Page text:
As a DC resident, my situation is a bit unique, so I participated in a couple meetings. I joined the delegation of 15 DC-based advocates to meet with a legislative associate for Congresswoman Eleanor Holmes Norton, who represents the District of Columbia (and therefore serves Chorus America). However, Rep. Norton—a respected long-serving member of the House and a steadfast arts supporter—does not have a vote in Congress. So, in the hopes that I could extend my impact further, I joined another meeting to support one of Arts Advocacy Day’s less-represented states—Maine. Along with Julie Richard of the Maine Arts Commission, I met with staff members in the office of Sen. Susan Collins, who is the Republican co-chair of the Senate Arts Caucus, and spoke on behalf of our member choruses in the state of Maine.
What Did I Learn?
Can nonprofits lobby? Absolutely! (To some extent.) This point is often a source of confusion. Two definitions help to sort this out: issues vs. candidates, and advocacy vs. lobbying. Nonprofits with 501(c)(3) status (most Chorus America members) cannot support or oppose political candidates. That does not prevent nonprofits from taking a stand on issues in a non-partisan manner. The difference between advocacy and lobbying is slightly more subtle. Advocacy focuses on general education surrounding an issue, while lobbying refers to attempting to influence specific legislation.
The law states that 501(c)(3)s can spend up to 20% of their time on lobbying without jeopardizing their status. That’s one day of every work week; it might be more time than you’d think. Beyond that, if you’re not referencing specific legislation, you can conduct all the advocacy you like.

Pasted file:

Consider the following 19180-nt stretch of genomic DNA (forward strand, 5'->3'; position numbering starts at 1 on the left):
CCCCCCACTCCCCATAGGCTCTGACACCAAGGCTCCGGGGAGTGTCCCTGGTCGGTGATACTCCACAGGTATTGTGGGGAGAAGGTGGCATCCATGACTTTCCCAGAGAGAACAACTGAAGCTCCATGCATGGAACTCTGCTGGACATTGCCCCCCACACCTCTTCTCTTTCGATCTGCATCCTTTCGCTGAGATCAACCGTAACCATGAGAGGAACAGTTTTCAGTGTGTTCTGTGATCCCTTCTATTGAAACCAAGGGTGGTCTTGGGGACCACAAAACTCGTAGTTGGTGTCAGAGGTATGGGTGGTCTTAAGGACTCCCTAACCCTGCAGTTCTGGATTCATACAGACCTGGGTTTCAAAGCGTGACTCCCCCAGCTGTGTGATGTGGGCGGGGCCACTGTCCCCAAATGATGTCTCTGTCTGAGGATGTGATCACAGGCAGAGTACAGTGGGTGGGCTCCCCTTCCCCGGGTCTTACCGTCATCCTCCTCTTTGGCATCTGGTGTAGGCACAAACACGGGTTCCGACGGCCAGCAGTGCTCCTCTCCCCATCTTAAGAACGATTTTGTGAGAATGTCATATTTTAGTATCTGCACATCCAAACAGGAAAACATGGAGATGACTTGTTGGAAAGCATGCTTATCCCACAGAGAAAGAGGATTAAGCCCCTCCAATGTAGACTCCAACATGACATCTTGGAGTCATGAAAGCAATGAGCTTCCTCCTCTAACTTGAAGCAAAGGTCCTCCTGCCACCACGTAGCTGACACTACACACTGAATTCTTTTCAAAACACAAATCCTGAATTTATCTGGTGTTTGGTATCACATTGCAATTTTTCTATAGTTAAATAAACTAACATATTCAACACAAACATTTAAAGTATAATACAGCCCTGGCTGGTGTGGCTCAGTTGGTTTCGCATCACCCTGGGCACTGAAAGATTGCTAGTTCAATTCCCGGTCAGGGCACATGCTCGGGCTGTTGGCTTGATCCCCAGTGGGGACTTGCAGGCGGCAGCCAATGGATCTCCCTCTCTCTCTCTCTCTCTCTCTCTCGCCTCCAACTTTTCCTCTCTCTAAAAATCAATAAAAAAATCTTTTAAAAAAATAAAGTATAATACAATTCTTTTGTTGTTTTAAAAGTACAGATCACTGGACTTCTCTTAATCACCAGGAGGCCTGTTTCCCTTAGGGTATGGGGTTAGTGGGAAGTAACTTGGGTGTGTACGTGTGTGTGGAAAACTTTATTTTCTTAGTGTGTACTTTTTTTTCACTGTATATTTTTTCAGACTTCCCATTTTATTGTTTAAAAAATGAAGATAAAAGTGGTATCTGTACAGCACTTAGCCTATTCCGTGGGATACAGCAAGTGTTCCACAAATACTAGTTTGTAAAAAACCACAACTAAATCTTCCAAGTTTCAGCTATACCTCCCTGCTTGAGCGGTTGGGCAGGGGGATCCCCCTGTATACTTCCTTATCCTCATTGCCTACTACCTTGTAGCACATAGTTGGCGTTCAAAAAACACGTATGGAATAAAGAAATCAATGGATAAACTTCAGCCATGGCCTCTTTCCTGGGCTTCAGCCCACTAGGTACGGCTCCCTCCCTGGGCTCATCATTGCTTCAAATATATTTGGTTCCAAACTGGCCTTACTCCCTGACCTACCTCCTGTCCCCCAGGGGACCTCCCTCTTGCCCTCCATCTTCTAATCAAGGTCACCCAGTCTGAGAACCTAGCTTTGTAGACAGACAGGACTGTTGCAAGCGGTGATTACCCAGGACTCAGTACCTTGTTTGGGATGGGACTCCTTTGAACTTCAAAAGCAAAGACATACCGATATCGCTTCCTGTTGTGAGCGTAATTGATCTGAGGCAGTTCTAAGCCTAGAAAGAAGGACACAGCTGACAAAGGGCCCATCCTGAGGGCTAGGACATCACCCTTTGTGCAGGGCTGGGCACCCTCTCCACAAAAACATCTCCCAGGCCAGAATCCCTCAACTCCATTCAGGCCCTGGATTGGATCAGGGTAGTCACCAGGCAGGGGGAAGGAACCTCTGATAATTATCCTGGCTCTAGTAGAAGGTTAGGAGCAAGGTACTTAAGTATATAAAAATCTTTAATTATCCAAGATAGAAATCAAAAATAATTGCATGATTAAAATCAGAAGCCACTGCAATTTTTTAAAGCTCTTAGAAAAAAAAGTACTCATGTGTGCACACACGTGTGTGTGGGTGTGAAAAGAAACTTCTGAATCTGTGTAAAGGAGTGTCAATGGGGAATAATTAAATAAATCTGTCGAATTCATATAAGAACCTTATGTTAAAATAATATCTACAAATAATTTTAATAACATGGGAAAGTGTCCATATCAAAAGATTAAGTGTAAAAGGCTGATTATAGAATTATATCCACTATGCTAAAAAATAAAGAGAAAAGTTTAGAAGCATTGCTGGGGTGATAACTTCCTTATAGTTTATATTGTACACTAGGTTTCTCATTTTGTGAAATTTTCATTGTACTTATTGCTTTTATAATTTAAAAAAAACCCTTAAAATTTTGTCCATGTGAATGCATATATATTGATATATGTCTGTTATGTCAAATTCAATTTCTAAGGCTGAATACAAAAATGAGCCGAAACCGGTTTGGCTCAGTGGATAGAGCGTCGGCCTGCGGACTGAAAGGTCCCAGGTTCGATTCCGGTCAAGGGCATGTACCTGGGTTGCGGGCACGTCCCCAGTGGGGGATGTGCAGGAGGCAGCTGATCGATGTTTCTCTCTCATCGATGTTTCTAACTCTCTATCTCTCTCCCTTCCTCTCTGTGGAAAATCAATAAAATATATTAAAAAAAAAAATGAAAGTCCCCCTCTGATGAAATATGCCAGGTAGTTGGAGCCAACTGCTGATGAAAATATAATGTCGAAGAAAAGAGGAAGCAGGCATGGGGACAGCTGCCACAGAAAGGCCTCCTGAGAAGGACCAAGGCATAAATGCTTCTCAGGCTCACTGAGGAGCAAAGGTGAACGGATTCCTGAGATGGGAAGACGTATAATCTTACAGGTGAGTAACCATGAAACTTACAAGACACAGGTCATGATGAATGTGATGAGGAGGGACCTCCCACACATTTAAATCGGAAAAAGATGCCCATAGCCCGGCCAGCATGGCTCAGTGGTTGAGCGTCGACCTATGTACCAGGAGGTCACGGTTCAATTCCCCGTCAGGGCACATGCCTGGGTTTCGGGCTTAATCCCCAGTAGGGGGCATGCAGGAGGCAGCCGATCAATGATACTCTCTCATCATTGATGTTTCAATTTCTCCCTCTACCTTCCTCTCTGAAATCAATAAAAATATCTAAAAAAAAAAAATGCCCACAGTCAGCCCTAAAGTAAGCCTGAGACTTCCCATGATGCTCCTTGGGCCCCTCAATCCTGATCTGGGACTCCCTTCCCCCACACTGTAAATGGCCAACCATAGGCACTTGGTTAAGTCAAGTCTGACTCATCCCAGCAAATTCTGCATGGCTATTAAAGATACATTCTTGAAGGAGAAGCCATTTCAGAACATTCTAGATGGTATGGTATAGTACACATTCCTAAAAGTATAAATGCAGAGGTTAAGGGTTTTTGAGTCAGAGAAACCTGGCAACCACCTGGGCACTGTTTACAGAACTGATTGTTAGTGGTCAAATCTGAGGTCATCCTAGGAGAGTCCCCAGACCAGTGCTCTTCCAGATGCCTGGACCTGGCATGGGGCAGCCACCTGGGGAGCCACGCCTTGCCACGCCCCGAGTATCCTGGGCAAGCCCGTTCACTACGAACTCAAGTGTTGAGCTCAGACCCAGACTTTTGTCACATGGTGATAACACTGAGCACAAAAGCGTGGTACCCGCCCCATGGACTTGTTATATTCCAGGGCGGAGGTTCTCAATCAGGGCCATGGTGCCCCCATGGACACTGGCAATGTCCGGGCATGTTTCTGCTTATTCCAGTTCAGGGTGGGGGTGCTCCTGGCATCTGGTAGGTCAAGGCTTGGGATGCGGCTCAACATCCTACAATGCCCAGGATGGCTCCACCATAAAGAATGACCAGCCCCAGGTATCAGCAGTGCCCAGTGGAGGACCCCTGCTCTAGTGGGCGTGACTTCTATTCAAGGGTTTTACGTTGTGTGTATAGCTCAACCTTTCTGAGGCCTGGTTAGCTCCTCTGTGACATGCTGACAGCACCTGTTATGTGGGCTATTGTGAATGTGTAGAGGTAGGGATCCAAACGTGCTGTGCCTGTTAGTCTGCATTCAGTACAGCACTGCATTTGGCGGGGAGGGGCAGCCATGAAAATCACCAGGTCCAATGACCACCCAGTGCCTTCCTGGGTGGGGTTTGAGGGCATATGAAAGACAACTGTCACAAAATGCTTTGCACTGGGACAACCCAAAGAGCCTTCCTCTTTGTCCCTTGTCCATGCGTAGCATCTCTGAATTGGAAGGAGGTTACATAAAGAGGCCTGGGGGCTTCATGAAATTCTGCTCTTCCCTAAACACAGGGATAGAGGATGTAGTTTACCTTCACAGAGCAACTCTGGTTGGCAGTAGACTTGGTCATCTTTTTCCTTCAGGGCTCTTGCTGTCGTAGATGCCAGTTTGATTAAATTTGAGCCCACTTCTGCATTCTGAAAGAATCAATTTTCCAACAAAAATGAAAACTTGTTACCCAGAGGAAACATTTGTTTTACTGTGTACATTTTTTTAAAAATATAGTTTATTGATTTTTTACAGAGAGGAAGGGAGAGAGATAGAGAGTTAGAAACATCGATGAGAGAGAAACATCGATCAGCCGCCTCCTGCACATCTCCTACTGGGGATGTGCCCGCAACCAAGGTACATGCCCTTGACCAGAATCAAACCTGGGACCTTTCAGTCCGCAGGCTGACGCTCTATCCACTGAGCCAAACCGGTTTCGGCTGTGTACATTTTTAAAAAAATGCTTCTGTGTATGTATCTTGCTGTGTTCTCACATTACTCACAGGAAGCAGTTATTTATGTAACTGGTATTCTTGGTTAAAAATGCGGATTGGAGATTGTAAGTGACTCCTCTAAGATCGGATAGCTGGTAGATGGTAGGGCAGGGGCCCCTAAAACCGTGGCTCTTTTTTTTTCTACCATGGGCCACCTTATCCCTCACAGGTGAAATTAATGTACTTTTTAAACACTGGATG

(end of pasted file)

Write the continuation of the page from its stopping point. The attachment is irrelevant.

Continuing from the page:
Collegiality is key. Every lawmaker is constantly tracking a boggling number of issues and relationships. The reality is that anyone who is less than courteous or does not respect an elected official’s time will probably find it very difficult to gain access to their office again. A cardinal rule of working with your representatives is that you never burn bridges. Politics are complicated, and there are often many things on which we disagree—but your opponent on one issue can be a key ally on another.
A good strategy is to position yourself as a resource. Members of Congress want reliable sources of information. If you can be someone that your member of Congress or Senator turns to when they need information or an opinion on a relevant piece of legislation, that’s a good spot to be in. It is also important to realize that if your representative is not available, a meeting with a member of their staff is not a slight. Representatives deeply trust their staff, and staff members will be one of the last people consulted before a member of Congress decides on a vote.
The arts are truly a bipartisan issue. This is not a new lesson, but it’s always helpful to have fresh facts and figures to support this established knowledge. According to AFTA, 82% of Americans believe that the arts are important to business and the economy (and 87% say the arts are important in general). Those are numbers that anyone on either side of the aisle will pay attention to.
I was fascinated by some of the research surrounding arts and health outcomes. I never knew that playing live music during surgery has been found to reduce the amount of anesthesia needed for patients, which reduces side effects and recovery times. Infants in the NICU gain weight faster and go home sooner when exposed to music. These are just a couple examples of how the arts cut across different facets of our lives and provide so many benefits that we are starting to be able to measure.